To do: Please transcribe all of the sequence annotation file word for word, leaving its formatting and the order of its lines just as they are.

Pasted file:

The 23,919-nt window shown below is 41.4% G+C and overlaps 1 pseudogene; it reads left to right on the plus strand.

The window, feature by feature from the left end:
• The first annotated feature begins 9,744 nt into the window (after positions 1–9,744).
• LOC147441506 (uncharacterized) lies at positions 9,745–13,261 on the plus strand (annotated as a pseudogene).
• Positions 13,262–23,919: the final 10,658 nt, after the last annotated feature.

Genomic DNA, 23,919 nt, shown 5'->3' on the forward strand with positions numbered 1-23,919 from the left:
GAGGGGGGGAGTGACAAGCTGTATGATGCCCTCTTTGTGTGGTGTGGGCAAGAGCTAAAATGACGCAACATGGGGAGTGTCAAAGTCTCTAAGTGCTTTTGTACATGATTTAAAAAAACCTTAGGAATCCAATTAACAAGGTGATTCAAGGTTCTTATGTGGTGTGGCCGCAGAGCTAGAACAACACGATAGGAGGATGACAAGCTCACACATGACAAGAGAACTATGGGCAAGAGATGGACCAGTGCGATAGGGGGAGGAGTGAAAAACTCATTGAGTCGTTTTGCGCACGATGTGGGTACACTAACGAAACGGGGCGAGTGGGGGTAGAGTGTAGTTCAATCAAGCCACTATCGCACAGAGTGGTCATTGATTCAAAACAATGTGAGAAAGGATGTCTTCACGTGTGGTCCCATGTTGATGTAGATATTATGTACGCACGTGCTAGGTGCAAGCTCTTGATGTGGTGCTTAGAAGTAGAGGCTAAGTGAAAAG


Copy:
The 23,919-nt window shown below is 41.4% G+C and overlaps 1 pseudogene; it reads left to right on the plus strand.

The window, feature by feature from the left end:
• The first annotated feature begins 9,744 nt into the window (after positions 1–9,744).
• LOC147441506 (uncharacterized) lies at positions 9,745–13,261 on the plus strand (annotated as a pseudogene).
• Positions 13,262–23,919: the final 10,658 nt, after the last annotated feature.

Genomic DNA, 23,919 nt, shown 5'->3' on the forward strand with positions numbered 1-23,919 from the left:
GAGGGGGGGAGTGACAAGCTGTATGATGCCCTCTTTGTGTGGTGTGGGCAAGAGCTAAAATGACGCAACATGGGGAGTGTCAAAGTCTCTAAGTGCTTTTGTACATGATTTAAAAAAACCTTAGGAATCCAATTAACAAGGTGATTCAAGGTTCTTATGTGGTGTGGCCGCAGAGCTAGAACAACACGATAGGAGGATGACAAGCTCACACATGACAAGAGAACTATGGGCAAGAGATGGACCAGTGCGATAGGGGGAGGAGTGAAAAACTCATTGAGTCGTTTTGCGCACGATGTGGGTACACTAACGAAACGGGGCGAGTGGGGGTAGAGTGTAGTTCAATCAAGCCACTATCGCACAGAGTGGTCATTGATTCAAAACAATGTGAGAAAGGATGTCTTCACGTGTGGTCCCATGTTGATGTAGATATTATGTACGCACGTGCTAGGTGCAAGCTCTTGATGTGGTGCTTAGAAGTAGAGGCTAAGTGAAAAG